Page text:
A look at Colorado State

Now is where UNLV can see if a loaded early portion of the schedule pays off against a struggling foe.

Four of the Rebels' first six opponents appeared in the new Top 25 polls that were released Monday. Colorado State, though, is nowhere near that caliber at this point in the season.

The Rams have two common opponents so far with the Rebels — UNR and Idaho. Steve Fairchild's club was smacked in Reno, 51-6, back on Sept. 11, but notched its only win on Sept. 25 at home against Idaho, 36-34. That, oddly enough, was a week after the Vandals pounded UNLV, 30-7.

A player to keep an eye on for CSU is true freshman quarterback Pete Thomas, who was given the reigns to the pro-style offense from the opener. A highly touted recruit, he chose the Rams over the likes of Arizona State and Northwestern.

He started the season slow, but has since found a groove, having completed an impressive 67.5 percent of his passes (141-of-209), with 1,333 yards, five TDs and eight INTs to his credit.

He'll have to deal with a motivated UNLV group that, despite its struggles in the win-loss column so far, hopes to take advantage of a fresh start of sorts. It's nothing but conference games from here on out.

"We want to go 2-1 in conference," senior linebacker Calvin Randleman said. "And be relevant."

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  1. "The goal here is to educate out the door a group of young people that are valuable to society in terms of employment and everything else. We want them to have bright futures, and sometimes those lessons are hard to learn."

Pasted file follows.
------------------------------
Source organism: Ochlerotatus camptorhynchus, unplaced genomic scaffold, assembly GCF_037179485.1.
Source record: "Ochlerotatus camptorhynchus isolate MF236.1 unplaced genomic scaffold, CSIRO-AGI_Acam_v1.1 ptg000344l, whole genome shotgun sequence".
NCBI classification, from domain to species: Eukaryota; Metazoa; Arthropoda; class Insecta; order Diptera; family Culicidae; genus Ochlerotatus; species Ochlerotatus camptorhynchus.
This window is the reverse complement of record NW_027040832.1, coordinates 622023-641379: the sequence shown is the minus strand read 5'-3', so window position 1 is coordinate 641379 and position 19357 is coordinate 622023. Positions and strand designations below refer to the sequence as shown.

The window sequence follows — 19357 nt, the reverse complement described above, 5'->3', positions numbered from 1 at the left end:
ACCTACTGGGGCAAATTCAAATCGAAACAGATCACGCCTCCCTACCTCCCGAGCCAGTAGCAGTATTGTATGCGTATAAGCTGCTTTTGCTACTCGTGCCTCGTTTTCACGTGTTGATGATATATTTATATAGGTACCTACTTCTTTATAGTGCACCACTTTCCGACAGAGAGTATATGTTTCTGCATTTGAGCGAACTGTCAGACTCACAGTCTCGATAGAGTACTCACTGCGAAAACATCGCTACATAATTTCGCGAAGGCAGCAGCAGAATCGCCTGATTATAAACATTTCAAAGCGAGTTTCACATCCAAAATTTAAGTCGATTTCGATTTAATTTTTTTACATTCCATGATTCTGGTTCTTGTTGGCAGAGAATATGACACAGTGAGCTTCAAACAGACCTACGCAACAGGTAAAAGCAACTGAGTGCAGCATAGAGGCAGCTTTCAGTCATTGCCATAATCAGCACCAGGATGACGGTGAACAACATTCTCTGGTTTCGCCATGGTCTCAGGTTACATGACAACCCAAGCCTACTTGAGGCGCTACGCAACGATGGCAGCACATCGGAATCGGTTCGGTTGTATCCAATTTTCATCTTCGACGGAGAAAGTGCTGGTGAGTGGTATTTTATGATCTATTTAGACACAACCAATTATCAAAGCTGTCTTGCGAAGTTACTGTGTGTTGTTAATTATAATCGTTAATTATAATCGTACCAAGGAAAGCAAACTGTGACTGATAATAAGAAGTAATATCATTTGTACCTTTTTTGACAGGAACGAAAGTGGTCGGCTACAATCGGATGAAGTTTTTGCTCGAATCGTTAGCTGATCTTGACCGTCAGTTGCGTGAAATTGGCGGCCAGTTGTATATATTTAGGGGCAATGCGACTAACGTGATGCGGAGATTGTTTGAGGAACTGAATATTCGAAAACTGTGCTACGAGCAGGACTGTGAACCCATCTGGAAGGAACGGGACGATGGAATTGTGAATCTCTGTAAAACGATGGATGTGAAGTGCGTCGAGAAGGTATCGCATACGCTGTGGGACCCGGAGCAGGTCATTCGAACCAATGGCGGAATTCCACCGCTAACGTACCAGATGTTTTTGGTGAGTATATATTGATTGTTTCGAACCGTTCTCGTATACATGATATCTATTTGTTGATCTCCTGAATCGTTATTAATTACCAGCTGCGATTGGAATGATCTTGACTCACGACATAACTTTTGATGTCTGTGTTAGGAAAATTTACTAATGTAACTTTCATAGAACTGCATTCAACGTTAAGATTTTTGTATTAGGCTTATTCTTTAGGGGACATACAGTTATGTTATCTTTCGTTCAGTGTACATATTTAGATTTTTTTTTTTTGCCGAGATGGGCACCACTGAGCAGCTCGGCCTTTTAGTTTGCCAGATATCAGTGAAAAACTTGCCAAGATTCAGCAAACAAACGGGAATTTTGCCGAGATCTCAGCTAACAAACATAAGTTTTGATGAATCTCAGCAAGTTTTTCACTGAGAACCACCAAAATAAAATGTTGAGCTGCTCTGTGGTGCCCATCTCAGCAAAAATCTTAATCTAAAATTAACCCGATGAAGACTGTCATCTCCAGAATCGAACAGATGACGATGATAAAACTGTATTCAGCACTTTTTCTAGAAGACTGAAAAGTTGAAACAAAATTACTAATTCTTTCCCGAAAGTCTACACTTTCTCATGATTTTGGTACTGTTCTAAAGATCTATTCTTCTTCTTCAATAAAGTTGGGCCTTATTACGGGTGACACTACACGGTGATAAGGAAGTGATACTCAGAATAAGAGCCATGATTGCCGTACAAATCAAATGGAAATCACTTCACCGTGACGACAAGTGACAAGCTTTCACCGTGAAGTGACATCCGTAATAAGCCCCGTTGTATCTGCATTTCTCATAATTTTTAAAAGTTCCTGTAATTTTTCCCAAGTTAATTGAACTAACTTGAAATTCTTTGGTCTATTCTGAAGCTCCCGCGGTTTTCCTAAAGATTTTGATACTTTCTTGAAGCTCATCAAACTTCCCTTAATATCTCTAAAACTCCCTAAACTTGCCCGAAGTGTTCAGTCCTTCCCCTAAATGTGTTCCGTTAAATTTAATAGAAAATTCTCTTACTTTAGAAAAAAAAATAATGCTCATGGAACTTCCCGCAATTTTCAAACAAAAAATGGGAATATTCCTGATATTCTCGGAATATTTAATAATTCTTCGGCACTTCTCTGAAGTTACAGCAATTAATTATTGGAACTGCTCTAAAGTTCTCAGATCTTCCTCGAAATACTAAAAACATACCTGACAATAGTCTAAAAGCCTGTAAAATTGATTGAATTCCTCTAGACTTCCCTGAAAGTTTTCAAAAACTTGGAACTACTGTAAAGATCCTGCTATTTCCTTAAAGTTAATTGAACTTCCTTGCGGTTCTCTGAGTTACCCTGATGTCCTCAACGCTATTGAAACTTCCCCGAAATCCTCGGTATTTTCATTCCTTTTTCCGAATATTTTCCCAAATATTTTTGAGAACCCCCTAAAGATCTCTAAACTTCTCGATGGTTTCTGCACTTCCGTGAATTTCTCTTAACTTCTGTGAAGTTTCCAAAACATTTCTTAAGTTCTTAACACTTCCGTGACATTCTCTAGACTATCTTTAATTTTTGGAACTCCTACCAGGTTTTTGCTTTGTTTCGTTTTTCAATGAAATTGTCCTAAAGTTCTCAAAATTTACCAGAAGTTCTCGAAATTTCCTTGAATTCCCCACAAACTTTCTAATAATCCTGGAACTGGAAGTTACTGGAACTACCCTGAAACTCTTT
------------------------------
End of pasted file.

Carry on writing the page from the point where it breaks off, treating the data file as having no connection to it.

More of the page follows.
Every single "fan" that reads this site for Rebel updates should read that statement and really take to heart it's meaning.. We get too caught up in rankings, wins/losses, bowl games, recruiting classes, and whatnot, and always tend to forget the real purpose of college athletics. It's nice to see that Hauck hasn't forgotten.

  2. I applaud Coach Hauck for having a code of ethics and applying it to this situation. More coaches should do the same.

  3. I agree with the previous comments. And I believe that applying an ethical approach to coaching eventually leads to winning. Jeff Horton may not believe that, a dozen years after having to deal with Jon Denton, but I think more of Jeff Horton for taking a tough stand in that situation.

    By the way, I'm going to the game this weekend. Will I be allowed to wear my "Clayton-to-Payne" t-shirt? Just asking.

  4. "It's nothing but conference games from here on out."

    Except the trip to Hawaii the week of December.

  5. Edit: The FIRST week of December

  6. It takes guts to discipline one of your few star players, so I applaud Hauck for taking a stand. That's the only way he's going to change the culture of UNLV football. It may hurt a little short term, but will be very beneficial long term.

    Hopefully, Payne will cease this as an opportunity to grow also. He can pout and go into a funk, or he can work his butt off to win back over Hauck and his teammates. I still think he has a chance to play on Sundays if he gets headed in the right direction.

  7. @ UNLV-123, No reason you can't have some wins and still have some ethics thrown in. Haha.

    @ hedon, I wouldn't hold my breathe...